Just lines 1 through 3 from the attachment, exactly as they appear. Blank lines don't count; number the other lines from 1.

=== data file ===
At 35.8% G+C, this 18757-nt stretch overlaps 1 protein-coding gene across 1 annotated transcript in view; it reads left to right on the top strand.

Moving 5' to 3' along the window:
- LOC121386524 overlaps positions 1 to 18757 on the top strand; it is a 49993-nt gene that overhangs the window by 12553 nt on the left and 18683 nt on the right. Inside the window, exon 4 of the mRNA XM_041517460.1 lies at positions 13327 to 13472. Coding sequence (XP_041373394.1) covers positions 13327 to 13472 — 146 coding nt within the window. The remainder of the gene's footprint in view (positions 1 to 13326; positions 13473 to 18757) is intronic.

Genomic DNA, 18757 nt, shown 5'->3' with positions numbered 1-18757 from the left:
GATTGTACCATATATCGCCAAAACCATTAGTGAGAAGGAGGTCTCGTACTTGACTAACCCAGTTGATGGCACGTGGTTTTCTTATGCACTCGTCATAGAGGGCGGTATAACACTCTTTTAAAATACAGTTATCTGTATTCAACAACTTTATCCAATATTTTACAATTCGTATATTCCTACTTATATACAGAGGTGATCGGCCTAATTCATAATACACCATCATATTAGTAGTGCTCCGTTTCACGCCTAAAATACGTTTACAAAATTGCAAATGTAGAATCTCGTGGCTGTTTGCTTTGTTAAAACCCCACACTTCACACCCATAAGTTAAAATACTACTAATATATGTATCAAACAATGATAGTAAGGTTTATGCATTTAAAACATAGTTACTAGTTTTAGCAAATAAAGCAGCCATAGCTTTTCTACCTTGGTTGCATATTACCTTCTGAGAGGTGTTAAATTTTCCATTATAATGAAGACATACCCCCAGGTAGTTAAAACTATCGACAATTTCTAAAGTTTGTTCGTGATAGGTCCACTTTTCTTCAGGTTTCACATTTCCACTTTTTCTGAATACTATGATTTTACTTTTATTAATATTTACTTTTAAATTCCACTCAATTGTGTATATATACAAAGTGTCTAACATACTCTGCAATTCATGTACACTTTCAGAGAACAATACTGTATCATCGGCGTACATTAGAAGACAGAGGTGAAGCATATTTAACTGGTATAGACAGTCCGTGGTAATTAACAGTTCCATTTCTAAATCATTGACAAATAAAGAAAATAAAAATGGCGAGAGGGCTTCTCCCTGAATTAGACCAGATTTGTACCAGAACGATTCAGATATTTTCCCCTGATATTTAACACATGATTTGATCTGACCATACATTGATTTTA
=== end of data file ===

At 35.8% G+C, this 18757-nt stretch overlaps 1 protein-coding gene across 1 annotated transcript in view; it reads left to right on the top strand.

Moving 5' to 3' along the window:
- LOC121386524 overlaps positions 1 to 18757 on the top strand; it is a 49993-nt gene that overhangs the window by 12553 nt on the left and 18683 nt on the right. Inside the window, exon 4 of the mRNA XM_041517460.1 lies at positions 13327 to 13472. Coding sequence (XP_041373394.1) covers positions 13327 to 13472 — 146 coding nt within the window. The remainder of the gene's footprint in view (positions 1 to 13326; positions 13473 to 18757) is intronic.